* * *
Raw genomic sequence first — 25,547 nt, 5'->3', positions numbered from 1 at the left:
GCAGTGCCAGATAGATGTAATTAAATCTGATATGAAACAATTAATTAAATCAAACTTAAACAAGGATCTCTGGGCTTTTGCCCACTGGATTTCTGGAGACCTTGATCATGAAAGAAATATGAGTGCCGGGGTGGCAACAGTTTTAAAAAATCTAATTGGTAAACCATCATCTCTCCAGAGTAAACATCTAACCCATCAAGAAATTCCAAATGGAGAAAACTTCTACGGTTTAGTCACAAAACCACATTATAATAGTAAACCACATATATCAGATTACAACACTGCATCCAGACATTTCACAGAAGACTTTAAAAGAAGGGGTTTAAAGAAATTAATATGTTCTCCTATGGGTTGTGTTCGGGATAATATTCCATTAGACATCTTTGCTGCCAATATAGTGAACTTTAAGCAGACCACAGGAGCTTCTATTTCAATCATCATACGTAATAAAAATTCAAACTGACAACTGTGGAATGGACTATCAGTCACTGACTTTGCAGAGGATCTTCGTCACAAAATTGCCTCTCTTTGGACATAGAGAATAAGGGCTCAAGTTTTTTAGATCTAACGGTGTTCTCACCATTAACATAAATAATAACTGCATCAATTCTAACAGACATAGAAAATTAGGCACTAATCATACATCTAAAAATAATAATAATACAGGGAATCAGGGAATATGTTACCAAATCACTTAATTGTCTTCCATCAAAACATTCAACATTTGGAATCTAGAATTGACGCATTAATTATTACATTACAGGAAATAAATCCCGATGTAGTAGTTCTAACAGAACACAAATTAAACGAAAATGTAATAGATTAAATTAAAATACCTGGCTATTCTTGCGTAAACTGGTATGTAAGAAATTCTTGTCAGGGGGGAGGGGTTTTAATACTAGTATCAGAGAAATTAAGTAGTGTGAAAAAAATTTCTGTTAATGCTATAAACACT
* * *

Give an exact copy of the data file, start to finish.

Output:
Raw genomic sequence first — 25,547 nt, 5'->3', positions numbered from 1 at the left:
GCAGTGCCAGATAGATGTAATTAAATCTGATATGAAACAATTAATTAAATCAAACTTAAACAAGGATCTCTGGGCTTTTGCCCACTGGATTTCTGGAGACCTTGATCATGAAAGAAATATGAGTGCCGGGGTGGCAACAGTTTTAAAAAATCTAATTGGTAAACCATCATCTCTCCAGAGTAAACATCTAACCCATCAAGAAATTCCAAATGGAGAAAACTTCTACGGTTTAGTCACAAAACCACATTATAATAGTAAACCACATATATCAGATTACAACACTGCATCCAGACATTTCACAGAAGACTTTAAAAGAAGGGGTTTAAAGAAATTAATATGTTCTCCTATGGGTTGTGTTCGGGATAATATTCCATTAGACATCTTTGCTGCCAATATAGTGAACTTTAAGCAGACCACAGGAGCTTCTATTTCAATCATCATACGTAATAAAAATTCAAACTGACAACTGTGGAATGGACTATCAGTCACTGACTTTGCAGAGGATCTTCGTCACAAAATTGCCTCTCTTTGGACATAGAGAATAAGGGCTCAAGTTTTTTAGATCTAACGGTGTTCTCACCATTAACATAAATAATAACTGCATCAATTCTAACAGACATAGAAAATTAGGCACTAATCATACATCTAAAAATAATAATAATACAGGGAATCAGGGAATATGTTACCAAATCACTTAATTGTCTTCCATCAAAACATTCAACATTTGGAATCTAGAATTGACGCATTAATTATTACATTACAGGAAATAAATCCCGATGTAGTAGTTCTAACAGAACACAAATTAAACGAAAATGTAATAGATTAAATTAAAATACCTGGCTATTCTTGCGTAAACTGGTATGTAAGAAATTCTTGTCAGGGGGGAGGGGTTTTAATACTAGTATCAGAGAAATTAAGTAGTGTGAAAAAAATTTCTGTTAATGCTATAAACACT